Rising through the ranks: Waterloo Engineering student's journey to CEO at Woodbridge

Thursday, February 15, 2024

John Zianis with a group of Woodbridge staff and Waterloo co-op students

Waterloo Engineering student climbs up the ranks at Woodbridge and goes on to develop future leaders in the process.

By: Namish Modi (he/him)

In 1992, John Zianis (BASc ’97) began his journey at the University of Waterloo as a Chemical Engineering co-op student. For his third co-op work term, he worked at Woodbridge, a global provider of innovative solutions primarily in automotive manufacturing.

That journey has taken him from an eager co-op student to CEO and the president of the company. Starting in the chemical research and development lab, Zianis gained experience in how to make polyurethane foam and other products.

Upon graduation in 1997 he was hired into a full-time role with the company where he blossomed into his leadership role. Zianis held the role of vice-president and president of other business units before taking on the role of COO. He then became Woodbridge’s fourth president and CEO since the company’s inception in 1978.

“I did four work terms with Woodbridge and fell in love with the company from the get-go,” says Zianis. “I loved the company, so I looked for an opportunity to come back for another work term within the corporate engineering department.”

Exploring the world through co-op

As part of his work terms at Woodbridge, Zianis travelled to Germany, England, Mexico and throughout the United States (U.S.) and Canada. While in England, he installed and relocated equipment from one facility to another.

“I kind of won the lottery a little bit,” says Zianis, about his opportunity to travel the world as a co-op student. “Because of the four co-op work terms that I worked for the company, once I started working at Woodbridge full-time, I hit the ground running with a big project,” says Zianis.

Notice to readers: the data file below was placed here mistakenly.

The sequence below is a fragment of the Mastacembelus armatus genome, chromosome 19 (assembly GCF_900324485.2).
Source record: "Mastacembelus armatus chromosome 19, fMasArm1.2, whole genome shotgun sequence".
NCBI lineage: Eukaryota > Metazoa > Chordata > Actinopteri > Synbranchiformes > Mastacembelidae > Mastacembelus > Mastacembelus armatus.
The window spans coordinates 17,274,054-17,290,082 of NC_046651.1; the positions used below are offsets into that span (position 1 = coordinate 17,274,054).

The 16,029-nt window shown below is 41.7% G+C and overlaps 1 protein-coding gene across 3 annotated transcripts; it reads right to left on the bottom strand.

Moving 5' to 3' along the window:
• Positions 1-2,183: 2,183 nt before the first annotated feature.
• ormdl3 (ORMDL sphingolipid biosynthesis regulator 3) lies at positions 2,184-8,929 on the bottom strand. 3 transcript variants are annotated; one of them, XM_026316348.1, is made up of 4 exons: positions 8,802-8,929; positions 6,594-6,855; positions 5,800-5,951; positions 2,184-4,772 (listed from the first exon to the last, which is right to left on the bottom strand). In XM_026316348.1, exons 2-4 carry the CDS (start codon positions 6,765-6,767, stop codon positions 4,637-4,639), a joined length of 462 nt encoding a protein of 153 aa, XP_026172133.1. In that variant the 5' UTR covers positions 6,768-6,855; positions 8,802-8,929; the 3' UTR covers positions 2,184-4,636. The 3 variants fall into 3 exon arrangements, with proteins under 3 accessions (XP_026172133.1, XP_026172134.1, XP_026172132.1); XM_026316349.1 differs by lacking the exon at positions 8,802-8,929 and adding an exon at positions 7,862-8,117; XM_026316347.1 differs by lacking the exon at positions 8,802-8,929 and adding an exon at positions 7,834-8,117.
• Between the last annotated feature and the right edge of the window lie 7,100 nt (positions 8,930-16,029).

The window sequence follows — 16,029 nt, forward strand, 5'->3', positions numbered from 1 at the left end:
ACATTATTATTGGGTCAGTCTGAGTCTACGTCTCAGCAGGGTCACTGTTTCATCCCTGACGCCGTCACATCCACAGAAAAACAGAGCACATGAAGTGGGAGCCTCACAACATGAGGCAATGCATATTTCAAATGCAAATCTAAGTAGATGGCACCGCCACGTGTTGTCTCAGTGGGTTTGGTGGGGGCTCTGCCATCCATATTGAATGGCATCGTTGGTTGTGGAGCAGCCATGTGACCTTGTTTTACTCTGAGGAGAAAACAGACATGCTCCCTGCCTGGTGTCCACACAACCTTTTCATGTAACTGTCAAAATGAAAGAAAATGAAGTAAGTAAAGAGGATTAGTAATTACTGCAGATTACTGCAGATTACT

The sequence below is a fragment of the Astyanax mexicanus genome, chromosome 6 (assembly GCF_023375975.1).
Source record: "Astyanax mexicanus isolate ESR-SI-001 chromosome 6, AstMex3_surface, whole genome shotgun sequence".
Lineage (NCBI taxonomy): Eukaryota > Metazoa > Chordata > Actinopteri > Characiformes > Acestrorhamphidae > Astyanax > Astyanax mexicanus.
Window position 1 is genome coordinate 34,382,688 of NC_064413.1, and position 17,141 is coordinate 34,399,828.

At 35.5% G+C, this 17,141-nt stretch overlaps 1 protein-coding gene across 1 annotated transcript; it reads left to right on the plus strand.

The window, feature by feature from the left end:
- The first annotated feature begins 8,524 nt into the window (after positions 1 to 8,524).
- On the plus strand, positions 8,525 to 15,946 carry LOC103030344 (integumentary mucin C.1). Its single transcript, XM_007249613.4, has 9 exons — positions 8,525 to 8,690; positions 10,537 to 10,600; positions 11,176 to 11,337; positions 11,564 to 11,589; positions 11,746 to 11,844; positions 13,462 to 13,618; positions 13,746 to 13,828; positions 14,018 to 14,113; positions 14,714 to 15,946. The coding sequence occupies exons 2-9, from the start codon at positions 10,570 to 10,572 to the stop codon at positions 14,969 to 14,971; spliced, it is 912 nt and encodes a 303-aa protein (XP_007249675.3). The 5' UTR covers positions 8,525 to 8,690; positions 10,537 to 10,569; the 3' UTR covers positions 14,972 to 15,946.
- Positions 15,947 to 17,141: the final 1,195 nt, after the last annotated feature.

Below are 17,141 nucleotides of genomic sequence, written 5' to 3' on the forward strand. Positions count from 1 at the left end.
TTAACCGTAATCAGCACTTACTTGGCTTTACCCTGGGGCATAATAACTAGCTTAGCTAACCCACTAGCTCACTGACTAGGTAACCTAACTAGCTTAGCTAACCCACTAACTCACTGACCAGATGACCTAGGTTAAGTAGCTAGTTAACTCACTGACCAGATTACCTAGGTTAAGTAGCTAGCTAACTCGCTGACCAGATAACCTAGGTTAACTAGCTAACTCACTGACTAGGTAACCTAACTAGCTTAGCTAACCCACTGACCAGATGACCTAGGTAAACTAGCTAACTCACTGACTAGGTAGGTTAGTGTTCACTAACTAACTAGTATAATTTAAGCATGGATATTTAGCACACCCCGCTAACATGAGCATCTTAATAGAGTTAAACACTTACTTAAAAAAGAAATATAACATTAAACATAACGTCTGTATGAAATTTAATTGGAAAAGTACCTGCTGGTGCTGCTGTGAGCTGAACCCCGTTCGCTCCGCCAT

As a full-time employee in the corporate engineering department, he spent eight months in Manchester, England assisting in building a new facility. After working in the corporate engineering role for three years, Zianis' next roles at Woodbridge were in operations, which included process engineering and production management. Later, he became a plant manager at the Kitchener, Ontario location.

His career journey took on several more roles before leading to his position as CEO. “I got a good sense of what the company was about, what the people were about and what the technologies were about,” says Zianis, regarding his lengthy journey at the company. “It just gave me a very good view of what Woodbridge is, and kind of allowed me to fall in love with the company at an early stage.”

The Right Honourable Justin Trudeau, Prime Minister of Canada, John Zianis and co-op students talking at an event. (from left to right)The Right Honourable Justin Trudeau, Prime Minister of Canada, John Zianis and co-op students at an event. (from left to right)

An advocate of co-op at Waterloo

Along the way, Zianis’ experiences made him a strong advocate for Waterloo’s co-op program and its students. He is also currently a member of the University of Waterloo’s Dean’s Advisory Council for Engineering.

He understands the value of co-op students and is a supporter of their journeys. He has hired students as both process engineers and project engineers from the Mechanical, Chemical and Computer Engineering programs at Waterloo.

top quote

I am always blown away by their capability, their skill set and how they carry themselves. Whether it’s a first-year student or a fourth-year student, you can see how their abilities and their capabilities have changed over the years.

- JOHN ZIANIS, CEO of Woodbridge

Co-op students currently working at Woodbridge work in roles in the company’s robotics, IT and digital enablement departments. “I’m very excited about seeing our emerging future leaders in action,” says Zianis. “Their capabilities are impressive. Students bring a lot of youthful energy and excitement to the company by bringing innovative ideas and approaches to solving some of our problems.”

At the end of each work term, students present their work to senior leadership at Woodbridge. Woodbridge has been part of the University of Waterloo co-op program for decades and has in some years hired upwards of 30 students in a work term.